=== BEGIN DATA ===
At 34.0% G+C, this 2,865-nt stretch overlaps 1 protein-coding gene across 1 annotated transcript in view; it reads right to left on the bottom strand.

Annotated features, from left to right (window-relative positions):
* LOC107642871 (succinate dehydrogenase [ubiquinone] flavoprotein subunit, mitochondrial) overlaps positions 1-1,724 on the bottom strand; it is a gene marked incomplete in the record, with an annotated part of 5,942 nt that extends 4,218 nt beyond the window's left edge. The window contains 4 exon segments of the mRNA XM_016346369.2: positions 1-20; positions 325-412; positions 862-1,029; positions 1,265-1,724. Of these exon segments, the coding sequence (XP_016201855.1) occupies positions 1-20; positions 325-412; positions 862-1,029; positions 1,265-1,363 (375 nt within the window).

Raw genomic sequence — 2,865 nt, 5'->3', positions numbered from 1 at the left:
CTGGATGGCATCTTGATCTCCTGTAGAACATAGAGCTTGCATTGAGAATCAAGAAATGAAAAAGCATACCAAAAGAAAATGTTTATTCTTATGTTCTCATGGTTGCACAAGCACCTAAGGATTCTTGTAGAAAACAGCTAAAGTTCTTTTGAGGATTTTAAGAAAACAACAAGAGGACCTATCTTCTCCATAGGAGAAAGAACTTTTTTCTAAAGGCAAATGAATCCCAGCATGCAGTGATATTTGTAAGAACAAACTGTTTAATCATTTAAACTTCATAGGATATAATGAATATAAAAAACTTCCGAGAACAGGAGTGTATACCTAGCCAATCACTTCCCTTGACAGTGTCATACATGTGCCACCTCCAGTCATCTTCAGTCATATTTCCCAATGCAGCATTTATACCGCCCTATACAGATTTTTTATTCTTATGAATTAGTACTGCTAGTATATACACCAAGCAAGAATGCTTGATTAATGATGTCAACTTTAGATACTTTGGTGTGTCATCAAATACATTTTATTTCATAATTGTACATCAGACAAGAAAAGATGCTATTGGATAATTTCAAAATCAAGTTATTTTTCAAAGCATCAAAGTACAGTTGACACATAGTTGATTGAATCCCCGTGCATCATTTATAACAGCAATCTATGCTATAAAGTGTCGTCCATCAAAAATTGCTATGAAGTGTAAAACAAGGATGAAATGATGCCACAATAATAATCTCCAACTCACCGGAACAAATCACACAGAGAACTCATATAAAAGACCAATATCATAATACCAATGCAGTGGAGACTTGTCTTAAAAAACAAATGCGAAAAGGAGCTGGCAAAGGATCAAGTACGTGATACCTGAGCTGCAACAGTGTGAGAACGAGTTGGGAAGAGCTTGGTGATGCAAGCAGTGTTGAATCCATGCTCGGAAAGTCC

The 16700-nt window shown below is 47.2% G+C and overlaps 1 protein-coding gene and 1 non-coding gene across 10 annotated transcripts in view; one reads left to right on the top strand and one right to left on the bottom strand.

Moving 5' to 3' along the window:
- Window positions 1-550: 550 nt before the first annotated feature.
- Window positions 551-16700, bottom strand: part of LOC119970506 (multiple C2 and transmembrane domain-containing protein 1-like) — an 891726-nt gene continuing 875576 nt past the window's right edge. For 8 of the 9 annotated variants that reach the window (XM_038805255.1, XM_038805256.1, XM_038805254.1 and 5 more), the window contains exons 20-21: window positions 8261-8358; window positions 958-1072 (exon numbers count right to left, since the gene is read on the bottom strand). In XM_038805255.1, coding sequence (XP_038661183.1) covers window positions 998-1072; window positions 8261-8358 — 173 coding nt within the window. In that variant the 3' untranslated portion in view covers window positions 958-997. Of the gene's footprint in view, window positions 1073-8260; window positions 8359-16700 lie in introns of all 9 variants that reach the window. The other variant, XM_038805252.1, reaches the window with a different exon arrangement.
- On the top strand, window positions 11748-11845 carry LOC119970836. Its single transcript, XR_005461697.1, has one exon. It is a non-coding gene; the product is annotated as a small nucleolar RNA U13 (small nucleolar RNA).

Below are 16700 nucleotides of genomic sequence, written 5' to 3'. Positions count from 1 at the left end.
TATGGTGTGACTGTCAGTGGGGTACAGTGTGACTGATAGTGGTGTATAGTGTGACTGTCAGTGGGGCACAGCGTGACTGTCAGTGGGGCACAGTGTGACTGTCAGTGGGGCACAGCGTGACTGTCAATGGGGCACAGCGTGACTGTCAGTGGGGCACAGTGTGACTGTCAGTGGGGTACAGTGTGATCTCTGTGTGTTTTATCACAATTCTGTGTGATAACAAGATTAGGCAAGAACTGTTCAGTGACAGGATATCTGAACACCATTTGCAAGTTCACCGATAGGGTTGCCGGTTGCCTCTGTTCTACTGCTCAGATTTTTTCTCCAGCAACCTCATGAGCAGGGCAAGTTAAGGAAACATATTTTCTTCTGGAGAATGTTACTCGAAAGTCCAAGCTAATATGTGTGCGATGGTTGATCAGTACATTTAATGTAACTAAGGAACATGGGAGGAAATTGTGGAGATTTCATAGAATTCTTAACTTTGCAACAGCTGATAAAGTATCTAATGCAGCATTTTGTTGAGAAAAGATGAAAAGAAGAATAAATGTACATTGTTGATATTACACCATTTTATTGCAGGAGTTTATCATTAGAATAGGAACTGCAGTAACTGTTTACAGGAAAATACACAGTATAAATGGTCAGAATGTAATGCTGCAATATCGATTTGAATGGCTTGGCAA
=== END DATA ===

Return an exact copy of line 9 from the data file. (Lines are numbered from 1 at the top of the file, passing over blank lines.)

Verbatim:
- Window positions 551-16700, bottom strand: part of LOC119970506 (multiple C2 and transmembrane domain-containing protein 1-like) — an 891726-nt gene continuing 875576 nt past the window's right edge. For 8 of the 9 annotated variants that reach the window (XM_038805255.1, XM_038805256.1, XM_038805254.1 and 5 more), the window contains exons 20-21: window positions 8261-8358; window positions 958-1072 (exon numbers count right to left, since the gene is read on the bottom strand). In XM_038805255.1, coding sequence (XP_038661183.1) covers window positions 998-1072; window positions 8261-8358 — 173 coding nt within the window. In that variant the 3' untranslated portion in view covers window positions 958-997. Of the gene's footprint in view, window positions 1073-8260; window positions 8359-16700 lie in introns of all 9 variants that reach the window. The other variant, XM_038805252.1, reaches the window with a different exon arrangement.